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Friedman Testifies in Washington on NSF Doubling Bill

Former APS President Jerome Friedman, a Nobel laureate and professor of physics at the Massachusetts Institute of Technology, testified before the House Science Subcommittee in early May in support of proposed legislation authorizing 15% increases in the budget of the National Science Foundation in each of the next three years.

Friedman Testifies in Washington on NSF Doubling Bill

H.R. 4664, currently known as the "Investing in American's Future Act", was authored by subcommittee chairman Nick Smith (R-MI), who said that part of the rationale behind the legislation was the subcommittee's concern that the NSF may be rejecting too many grant applications because of financial constraints. Increasing the NSF budget would allow it to increase the number, size and duration of research grants, and reduce the backlog of research facilities' upgrades, says Smith.

Friedman devoted much of his testimony to the issue of major research equipment and facilities construction. "The NSF currently does not provide the scientific community or Congress with a prioritized list of approved projects," he said, commenting on NSF's decision-making process for construction and operation of major facilities. "The lack of transparency has prevented orderly planning by the research community. As a result, science has suffered and international research partners have been left dangling." he cited the lack of an NSF funding request for the Rare Symmetry Violating Process project as an example, and recommended that NSF adopt a process similar to that outlined in the legislation. Friedman also described the large decline in students enrolled in physics since the 1960s, noted the corresponding reduction in physics research funding, and said that many students "felt they had no future" in physics.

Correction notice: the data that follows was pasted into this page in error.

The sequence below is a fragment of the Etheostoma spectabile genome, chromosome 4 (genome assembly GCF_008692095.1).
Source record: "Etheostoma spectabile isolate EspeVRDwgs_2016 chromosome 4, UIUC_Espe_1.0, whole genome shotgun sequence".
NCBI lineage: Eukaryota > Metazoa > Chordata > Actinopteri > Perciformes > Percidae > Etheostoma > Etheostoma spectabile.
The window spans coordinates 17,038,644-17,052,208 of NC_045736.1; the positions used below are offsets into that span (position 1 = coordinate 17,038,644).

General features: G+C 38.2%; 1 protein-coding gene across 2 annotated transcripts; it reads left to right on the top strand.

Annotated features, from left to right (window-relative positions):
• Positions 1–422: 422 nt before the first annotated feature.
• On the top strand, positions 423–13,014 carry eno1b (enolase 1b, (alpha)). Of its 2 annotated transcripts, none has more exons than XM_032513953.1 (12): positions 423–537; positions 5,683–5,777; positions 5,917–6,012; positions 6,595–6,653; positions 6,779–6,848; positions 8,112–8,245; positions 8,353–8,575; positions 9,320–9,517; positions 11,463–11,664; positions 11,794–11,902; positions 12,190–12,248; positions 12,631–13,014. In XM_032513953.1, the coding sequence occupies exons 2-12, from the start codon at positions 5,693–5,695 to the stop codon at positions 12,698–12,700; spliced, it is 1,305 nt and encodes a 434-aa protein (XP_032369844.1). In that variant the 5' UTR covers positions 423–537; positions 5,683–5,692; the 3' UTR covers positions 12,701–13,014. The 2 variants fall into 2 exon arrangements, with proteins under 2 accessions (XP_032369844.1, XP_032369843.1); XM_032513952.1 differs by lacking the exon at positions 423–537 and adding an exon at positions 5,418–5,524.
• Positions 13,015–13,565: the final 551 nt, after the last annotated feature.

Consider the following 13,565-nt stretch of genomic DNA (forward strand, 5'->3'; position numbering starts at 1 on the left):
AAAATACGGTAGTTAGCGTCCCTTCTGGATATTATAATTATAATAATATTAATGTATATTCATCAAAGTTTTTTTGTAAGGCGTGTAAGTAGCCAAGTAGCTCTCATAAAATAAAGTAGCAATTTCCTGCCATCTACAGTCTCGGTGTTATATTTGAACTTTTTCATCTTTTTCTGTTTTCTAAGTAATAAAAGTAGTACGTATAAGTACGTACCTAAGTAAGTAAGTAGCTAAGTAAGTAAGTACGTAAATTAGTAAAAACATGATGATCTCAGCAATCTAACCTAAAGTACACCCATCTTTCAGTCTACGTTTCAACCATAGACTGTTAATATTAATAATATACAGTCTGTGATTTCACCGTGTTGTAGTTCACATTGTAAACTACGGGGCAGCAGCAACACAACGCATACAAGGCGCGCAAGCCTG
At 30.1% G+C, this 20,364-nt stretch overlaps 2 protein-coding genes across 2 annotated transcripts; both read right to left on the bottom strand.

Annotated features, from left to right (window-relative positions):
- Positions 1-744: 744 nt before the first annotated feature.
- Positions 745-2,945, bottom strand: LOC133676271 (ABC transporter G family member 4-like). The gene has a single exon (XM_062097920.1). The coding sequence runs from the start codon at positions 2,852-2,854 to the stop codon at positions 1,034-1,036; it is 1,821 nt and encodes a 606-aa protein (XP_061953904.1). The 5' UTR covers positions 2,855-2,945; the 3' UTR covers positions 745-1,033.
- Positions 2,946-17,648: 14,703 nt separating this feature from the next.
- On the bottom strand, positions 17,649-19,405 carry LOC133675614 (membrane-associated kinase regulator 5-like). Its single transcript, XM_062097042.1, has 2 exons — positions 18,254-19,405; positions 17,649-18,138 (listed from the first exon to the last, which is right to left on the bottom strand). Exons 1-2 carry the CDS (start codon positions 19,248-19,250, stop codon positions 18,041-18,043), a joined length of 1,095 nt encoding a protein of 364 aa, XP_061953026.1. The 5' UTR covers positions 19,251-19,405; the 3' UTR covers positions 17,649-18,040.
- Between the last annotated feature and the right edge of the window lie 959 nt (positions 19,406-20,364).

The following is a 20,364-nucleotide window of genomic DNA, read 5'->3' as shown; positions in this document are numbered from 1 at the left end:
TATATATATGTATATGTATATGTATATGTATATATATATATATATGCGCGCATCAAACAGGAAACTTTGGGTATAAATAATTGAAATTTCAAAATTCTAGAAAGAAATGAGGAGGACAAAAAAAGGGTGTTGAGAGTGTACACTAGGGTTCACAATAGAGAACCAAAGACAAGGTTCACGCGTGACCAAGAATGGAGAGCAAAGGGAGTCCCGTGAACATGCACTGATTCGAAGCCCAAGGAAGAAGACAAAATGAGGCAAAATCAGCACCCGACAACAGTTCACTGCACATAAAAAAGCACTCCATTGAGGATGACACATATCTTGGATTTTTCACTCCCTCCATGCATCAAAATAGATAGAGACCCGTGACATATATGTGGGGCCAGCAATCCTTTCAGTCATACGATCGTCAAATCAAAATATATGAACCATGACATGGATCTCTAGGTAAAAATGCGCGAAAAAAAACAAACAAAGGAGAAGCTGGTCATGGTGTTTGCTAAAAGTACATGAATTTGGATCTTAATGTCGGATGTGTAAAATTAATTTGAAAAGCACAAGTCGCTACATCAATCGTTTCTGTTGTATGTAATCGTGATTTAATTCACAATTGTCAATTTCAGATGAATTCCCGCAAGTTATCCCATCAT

Among other witnesses at the hearing was the dean of Tufts University's engineering department, Ionnis Miaoulis, who expressed concern that the nation's unbalanced R&D portfolio, with underfunding for the physical and engineering sciences in favor of the life sciences, "will in the long run have a detrimental effect on the life sciences," later declaring, "The nation's creative minds should spend more time focusing on their research and less time trying to get funding."

University of Maryland President C.D. Mote described the financial constraints facing principal investigators in need of hiring students to perform research, but expressed even greater concern over looming scientific manpower shortages. "[This] authorization bill will send a strong signal to the appropriators, the rest of the Congress, and the Administration, that support for the NSF is strong, it is bipartisan, and it is grounded in sound arguments," he said.

At the conclusion of the hearing, subcommittee members approved the bill and sent it to the full House Science Committee, which reviewed it the following week. However, the legislation has a long way to go. Smith predicted that "competition for money is going to become much more aggressive" in the wake of the September 11th terrorist attacks, and performance and results will therefore become more important in scientific research. Rep. Gil Gutknecht (R-MN) said that Congress is facing difficult fiscal challenges, and that Congress reflects the will of the American people, whose priorities lean more towards national security, prescription drug coverage, and lower taxes. After passing the Research Subcommittee unanimously, and gaining the approval of the Science Committee, H.R. 4664 was passed by the full House of Representatives on June 5.